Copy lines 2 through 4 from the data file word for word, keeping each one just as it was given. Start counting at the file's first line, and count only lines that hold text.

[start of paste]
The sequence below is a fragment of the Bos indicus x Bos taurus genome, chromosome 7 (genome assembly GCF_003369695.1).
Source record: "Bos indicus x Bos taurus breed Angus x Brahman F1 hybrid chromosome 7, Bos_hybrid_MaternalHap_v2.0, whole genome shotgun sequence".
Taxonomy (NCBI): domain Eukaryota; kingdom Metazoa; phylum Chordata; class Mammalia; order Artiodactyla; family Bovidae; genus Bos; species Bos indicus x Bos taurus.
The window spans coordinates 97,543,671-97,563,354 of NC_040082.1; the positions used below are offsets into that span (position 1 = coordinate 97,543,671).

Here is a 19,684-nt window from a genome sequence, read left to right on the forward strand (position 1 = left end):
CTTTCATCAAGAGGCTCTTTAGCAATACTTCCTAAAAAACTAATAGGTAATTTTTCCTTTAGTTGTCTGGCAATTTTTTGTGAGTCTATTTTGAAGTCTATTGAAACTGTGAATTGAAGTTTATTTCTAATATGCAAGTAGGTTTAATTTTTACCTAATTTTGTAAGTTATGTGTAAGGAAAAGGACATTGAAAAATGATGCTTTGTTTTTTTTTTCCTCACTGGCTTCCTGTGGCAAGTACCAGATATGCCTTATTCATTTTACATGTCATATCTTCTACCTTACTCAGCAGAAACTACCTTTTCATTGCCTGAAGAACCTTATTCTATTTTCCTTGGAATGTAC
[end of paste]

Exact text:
Source record: "Bos indicus x Bos taurus breed Angus x Brahman F1 hybrid chromosome 7, Bos_hybrid_MaternalHap_v2.0, whole genome shotgun sequence".
Taxonomy (NCBI): domain Eukaryota; kingdom Metazoa; phylum Chordata; class Mammalia; order Artiodactyla; family Bovidae; genus Bos; species Bos indicus x Bos taurus.
The window spans coordinates 97,543,671-97,563,354 of NC_040082.1; the positions used below are offsets into that span (position 1 = coordinate 97,543,671).